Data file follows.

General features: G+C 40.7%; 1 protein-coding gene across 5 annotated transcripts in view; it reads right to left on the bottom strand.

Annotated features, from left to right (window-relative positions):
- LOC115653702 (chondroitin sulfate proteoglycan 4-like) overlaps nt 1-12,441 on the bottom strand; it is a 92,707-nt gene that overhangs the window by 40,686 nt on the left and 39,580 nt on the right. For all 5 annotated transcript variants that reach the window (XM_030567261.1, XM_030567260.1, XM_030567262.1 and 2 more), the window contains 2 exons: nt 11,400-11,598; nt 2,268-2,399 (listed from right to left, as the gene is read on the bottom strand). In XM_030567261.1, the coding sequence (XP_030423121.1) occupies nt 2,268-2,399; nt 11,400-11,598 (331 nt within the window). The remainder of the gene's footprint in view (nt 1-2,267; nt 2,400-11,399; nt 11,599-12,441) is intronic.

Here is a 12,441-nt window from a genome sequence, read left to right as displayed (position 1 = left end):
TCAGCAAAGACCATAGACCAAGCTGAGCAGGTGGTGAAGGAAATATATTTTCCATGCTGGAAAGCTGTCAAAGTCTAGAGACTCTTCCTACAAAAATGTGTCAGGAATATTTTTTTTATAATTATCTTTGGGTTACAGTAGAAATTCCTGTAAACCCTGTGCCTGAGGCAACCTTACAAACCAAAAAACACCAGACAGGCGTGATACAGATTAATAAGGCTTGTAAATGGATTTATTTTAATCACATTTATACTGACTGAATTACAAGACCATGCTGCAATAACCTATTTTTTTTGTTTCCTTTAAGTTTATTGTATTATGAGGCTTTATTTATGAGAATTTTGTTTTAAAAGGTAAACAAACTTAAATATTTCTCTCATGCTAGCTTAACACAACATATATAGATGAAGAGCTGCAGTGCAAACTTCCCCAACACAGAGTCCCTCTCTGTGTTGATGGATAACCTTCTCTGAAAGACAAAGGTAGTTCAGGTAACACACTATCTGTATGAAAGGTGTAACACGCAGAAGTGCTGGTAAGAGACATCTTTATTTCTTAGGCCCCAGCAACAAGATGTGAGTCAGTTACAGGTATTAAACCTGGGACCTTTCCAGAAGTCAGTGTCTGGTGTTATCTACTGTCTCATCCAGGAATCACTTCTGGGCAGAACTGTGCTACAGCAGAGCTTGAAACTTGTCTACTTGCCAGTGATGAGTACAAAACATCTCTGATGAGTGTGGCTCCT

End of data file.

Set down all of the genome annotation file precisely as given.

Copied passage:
General features: G+C 40.7%; 1 protein-coding gene across 5 annotated transcripts in view; it reads right to left on the bottom strand.

Annotated features, from left to right (window-relative positions):
- LOC115653702 (chondroitin sulfate proteoglycan 4-like) overlaps nt 1-12,441 on the bottom strand; it is a 92,707-nt gene that overhangs the window by 40,686 nt on the left and 39,580 nt on the right. For all 5 annotated transcript variants that reach the window (XM_030567261.1, XM_030567260.1, XM_030567262.1 and 2 more), the window contains 2 exons: nt 11,400-11,598; nt 2,268-2,399 (listed from right to left, as the gene is read on the bottom strand). In XM_030567261.1, the coding sequence (XP_030423121.1) occupies nt 2,268-2,399; nt 11,400-11,598 (331 nt within the window). The remainder of the gene's footprint in view (nt 1-2,267; nt 2,400-11,399; nt 11,599-12,441) is intronic.

Here is a 12,441-nt window from a genome sequence, read left to right as displayed (position 1 = left end):
TCAGCAAAGACCATAGACCAAGCTGAGCAGGTGGTGAAGGAAATATATTTTCCATGCTGGAAAGCTGTCAAAGTCTAGAGACTCTTCCTACAAAAATGTGTCAGGAATATTTTTTTTATAATTATCTTTGGGTTACAGTAGAAATTCCTGTAAACCCTGTGCCTGAGGCAACCTTACAAACCAAAAAACACCAGACAGGCGTGATACAGATTAATAAGGCTTGTAAATGGATTTATTTTAATCACATTTATACTGACTGAATTACAAGACCATGCTGCAATAACCTATTTTTTTTGTTTCCTTTAAGTTTATTGTATTATGAGGCTTTATTTATGAGAATTTTGTTTTAAAAGGTAAACAAACTTAAATATTTCTCTCATGCTAGCTTAACACAACATATATAGATGAAGAGCTGCAGTGCAAACTTCCCCAACACAGAGTCCCTCTCTGTGTTGATGGATAACCTTCTCTGAAAGACAAAGGTAGTTCAGGTAACACACTATCTGTATGAAAGGTGTAACACGCAGAAGTGCTGGTAAGAGACATCTTTATTTCTTAGGCCCCAGCAACAAGATGTGAGTCAGTTACAGGTATTAAACCTGGGACCTTTCCAGAAGTCAGTGTCTGGTGTTATCTACTGTCTCATCCAGGAATCACTTCTGGGCAGAACTGTGCTACAGCAGAGCTTGAAACTTGTCTACTTGCCAGTGATGAGTACAAAACATCTCTGATGAGTGTGGCTCCT